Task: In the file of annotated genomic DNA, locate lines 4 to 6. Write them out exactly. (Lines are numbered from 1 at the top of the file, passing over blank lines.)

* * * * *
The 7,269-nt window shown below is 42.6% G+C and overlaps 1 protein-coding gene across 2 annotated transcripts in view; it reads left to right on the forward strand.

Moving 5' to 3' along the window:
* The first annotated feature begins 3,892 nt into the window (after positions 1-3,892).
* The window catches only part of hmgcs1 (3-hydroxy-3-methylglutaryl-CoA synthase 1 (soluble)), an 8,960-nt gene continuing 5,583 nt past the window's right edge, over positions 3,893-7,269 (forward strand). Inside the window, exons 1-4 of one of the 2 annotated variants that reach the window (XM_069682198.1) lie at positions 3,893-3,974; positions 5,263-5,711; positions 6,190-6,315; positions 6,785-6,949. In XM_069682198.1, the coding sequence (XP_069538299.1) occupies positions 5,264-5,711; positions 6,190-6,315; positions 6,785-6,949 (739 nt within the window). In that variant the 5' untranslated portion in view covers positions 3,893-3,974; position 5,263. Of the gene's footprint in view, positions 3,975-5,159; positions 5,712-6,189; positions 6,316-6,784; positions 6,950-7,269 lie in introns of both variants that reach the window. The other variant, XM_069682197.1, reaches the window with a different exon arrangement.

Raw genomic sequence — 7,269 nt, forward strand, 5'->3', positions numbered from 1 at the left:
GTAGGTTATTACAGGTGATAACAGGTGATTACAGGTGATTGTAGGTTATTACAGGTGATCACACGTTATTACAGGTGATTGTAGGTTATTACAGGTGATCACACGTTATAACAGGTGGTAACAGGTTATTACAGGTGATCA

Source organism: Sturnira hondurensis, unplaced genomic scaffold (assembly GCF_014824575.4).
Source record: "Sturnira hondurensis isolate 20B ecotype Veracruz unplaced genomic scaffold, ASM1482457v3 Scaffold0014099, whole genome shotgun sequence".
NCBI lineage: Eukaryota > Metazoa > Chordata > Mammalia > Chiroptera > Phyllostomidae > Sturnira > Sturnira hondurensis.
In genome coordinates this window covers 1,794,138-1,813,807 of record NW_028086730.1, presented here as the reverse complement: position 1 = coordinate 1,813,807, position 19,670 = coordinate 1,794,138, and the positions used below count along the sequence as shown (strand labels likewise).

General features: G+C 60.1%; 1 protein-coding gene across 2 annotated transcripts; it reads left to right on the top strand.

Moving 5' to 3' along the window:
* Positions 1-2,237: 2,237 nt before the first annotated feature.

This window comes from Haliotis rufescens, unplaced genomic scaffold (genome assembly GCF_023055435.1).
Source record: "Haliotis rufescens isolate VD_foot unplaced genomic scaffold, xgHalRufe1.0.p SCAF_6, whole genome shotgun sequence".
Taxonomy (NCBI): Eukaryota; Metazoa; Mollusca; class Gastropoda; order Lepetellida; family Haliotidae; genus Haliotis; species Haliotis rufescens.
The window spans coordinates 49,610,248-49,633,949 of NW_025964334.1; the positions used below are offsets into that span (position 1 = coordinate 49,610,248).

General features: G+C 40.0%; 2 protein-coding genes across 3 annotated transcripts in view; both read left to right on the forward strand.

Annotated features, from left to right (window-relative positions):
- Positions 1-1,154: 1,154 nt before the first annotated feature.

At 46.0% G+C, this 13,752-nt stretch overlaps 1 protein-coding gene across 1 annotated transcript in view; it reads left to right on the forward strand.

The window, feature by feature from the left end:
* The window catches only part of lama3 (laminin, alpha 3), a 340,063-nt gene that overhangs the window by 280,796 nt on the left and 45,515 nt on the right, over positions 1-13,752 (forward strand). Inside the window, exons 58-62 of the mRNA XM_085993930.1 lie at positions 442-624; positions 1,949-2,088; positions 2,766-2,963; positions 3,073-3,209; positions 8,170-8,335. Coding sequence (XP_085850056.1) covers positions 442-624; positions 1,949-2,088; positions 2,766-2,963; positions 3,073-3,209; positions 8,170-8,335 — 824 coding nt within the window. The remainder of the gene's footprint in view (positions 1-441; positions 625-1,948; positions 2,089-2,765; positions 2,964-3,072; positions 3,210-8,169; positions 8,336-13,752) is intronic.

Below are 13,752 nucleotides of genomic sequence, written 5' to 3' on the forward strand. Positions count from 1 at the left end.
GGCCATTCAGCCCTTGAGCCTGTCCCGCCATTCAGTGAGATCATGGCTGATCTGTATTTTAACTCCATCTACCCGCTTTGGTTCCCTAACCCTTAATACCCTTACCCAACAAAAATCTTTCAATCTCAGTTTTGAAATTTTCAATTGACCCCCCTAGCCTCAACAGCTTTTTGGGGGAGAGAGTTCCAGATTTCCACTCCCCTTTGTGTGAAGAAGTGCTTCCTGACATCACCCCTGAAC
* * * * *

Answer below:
* The window catches only part of hmgcs1 (3-hydroxy-3-methylglutaryl-CoA synthase 1 (soluble)), an 8,960-nt gene continuing 5,583 nt past the window's right edge, over positions 3,893-7,269 (forward strand). Inside the window, exons 1-4 of one of the 2 annotated variants that reach the window (XM_069682198.1) lie at positions 3,893-3,974; positions 5,263-5,711; positions 6,190-6,315; positions 6,785-6,949. In XM_069682198.1, the coding sequence (XP_069538299.1) occupies positions 5,264-5,711; positions 6,190-6,315; positions 6,785-6,949 (739 nt within the window). In that variant the 5' untranslated portion in view covers positions 3,893-3,974; position 5,263. Of the gene's footprint in view, positions 3,975-5,159; positions 5,712-6,189; positions 6,316-6,784; positions 6,950-7,269 lie in introns of both variants that reach the window. The other variant, XM_069682197.1, reaches the window with a different exon arrangement.

Raw genomic sequence — 7,269 nt, forward strand, 5'->3', positions numbered from 1 at the left:
GTAGGTTATTACAGGTGATAACAGGTGATTACAGGTGATTGTAGGTTATTACAGGTGATCACACGTTATTACAGGTGATTGTAGGTTATTACAGGTGATCACACGTTATAACAGGTGGTAACAGGTTATTACAGGTGATCA